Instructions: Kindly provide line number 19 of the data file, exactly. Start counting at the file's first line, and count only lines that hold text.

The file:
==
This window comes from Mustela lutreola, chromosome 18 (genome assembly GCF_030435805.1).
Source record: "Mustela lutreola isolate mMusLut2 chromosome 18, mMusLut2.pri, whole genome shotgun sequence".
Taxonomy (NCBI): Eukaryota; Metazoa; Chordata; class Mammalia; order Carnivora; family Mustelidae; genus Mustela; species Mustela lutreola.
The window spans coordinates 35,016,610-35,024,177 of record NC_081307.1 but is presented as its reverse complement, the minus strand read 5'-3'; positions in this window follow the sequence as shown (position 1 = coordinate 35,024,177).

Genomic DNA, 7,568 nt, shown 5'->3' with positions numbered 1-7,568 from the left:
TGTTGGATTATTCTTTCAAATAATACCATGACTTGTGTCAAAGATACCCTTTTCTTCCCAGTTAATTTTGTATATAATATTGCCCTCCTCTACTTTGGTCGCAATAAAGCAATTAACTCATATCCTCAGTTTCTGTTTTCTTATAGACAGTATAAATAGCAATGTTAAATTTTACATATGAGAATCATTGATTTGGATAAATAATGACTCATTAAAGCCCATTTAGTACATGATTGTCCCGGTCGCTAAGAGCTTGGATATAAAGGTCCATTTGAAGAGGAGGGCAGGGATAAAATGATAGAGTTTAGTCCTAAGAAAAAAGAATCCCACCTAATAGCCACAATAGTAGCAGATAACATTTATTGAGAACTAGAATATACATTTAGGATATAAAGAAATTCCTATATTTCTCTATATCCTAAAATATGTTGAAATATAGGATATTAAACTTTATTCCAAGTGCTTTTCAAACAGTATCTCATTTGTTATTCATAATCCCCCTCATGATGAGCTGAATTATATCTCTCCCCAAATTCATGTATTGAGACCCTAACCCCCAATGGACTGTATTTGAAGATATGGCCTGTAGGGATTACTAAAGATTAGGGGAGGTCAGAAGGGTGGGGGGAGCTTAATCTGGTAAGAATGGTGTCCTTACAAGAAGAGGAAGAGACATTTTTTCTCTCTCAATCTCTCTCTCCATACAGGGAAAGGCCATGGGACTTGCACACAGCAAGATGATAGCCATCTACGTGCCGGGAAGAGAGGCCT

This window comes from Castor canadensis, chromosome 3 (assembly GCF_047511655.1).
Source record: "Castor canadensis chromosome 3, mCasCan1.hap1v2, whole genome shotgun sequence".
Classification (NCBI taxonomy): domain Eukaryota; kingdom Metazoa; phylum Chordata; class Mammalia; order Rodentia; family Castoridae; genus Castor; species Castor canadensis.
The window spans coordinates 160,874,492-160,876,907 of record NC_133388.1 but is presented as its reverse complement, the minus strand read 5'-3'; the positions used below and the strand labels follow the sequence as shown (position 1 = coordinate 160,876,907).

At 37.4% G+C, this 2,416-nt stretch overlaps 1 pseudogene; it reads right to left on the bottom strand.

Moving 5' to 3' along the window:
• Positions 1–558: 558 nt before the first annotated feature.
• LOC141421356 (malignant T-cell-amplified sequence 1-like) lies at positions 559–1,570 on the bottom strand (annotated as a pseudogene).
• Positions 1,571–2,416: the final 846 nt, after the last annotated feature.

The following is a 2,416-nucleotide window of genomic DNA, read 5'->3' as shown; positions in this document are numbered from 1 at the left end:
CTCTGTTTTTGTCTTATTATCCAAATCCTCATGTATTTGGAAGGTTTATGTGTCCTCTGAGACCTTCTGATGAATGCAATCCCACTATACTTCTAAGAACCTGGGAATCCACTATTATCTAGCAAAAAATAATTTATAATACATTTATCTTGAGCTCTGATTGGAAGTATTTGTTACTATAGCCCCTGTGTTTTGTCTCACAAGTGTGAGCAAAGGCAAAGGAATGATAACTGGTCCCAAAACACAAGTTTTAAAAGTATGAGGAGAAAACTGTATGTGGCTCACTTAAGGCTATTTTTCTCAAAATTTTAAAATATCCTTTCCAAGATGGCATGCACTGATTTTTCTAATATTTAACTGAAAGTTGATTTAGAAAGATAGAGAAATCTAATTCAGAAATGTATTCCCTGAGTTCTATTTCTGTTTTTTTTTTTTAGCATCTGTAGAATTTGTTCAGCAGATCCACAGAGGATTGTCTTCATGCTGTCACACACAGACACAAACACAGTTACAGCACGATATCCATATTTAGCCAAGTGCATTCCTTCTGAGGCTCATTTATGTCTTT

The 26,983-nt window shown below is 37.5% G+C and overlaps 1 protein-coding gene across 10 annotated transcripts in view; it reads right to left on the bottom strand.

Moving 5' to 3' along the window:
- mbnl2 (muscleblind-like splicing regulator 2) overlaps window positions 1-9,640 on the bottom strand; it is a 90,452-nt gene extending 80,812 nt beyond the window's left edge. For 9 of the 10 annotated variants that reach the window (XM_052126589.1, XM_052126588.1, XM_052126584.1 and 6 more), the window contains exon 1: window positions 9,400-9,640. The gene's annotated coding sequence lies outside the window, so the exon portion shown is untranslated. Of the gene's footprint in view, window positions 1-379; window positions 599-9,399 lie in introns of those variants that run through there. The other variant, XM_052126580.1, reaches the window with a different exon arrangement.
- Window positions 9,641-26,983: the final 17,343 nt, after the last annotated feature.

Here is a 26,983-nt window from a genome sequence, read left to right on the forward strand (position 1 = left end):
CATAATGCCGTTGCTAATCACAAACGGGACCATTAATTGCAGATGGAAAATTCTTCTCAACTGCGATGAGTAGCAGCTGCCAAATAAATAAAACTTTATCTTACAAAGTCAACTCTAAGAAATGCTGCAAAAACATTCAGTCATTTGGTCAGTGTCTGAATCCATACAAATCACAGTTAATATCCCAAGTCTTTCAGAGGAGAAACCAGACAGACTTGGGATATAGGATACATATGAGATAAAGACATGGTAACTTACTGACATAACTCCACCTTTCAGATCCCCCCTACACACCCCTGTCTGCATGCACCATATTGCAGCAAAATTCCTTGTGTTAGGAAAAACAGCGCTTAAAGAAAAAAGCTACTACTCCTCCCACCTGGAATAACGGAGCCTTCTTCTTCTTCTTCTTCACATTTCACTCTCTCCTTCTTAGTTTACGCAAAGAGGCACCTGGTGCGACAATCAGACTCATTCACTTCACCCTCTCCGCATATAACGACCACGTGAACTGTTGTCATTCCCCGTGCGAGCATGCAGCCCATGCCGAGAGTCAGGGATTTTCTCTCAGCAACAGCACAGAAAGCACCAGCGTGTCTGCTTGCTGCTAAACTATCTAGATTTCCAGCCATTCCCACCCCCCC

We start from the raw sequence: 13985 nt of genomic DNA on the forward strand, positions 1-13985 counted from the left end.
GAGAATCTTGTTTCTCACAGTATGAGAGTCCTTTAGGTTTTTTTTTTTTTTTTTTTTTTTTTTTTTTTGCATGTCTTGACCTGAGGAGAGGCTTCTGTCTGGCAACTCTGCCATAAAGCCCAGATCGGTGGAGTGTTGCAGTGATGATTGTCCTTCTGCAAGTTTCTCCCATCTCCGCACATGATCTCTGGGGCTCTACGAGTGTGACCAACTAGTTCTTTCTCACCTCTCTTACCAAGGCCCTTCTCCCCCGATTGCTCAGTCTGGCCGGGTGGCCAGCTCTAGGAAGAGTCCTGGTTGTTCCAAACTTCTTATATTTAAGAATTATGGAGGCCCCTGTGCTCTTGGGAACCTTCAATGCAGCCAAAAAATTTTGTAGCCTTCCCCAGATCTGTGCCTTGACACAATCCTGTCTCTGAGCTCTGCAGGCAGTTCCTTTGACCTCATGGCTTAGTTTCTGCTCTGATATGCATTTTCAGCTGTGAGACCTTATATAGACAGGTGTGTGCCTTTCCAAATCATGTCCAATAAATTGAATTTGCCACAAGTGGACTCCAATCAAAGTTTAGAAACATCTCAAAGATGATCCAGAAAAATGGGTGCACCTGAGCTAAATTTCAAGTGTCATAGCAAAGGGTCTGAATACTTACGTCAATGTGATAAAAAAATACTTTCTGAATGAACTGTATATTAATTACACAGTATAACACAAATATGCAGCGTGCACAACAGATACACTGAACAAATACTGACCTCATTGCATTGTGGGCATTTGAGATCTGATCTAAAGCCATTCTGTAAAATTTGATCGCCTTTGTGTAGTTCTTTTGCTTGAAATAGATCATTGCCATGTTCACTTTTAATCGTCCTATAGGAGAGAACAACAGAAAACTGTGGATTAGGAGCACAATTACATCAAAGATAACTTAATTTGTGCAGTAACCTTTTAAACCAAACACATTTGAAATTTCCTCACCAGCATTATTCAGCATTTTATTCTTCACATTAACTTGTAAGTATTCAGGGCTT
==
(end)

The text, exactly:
Moving 5' to 3' along the window: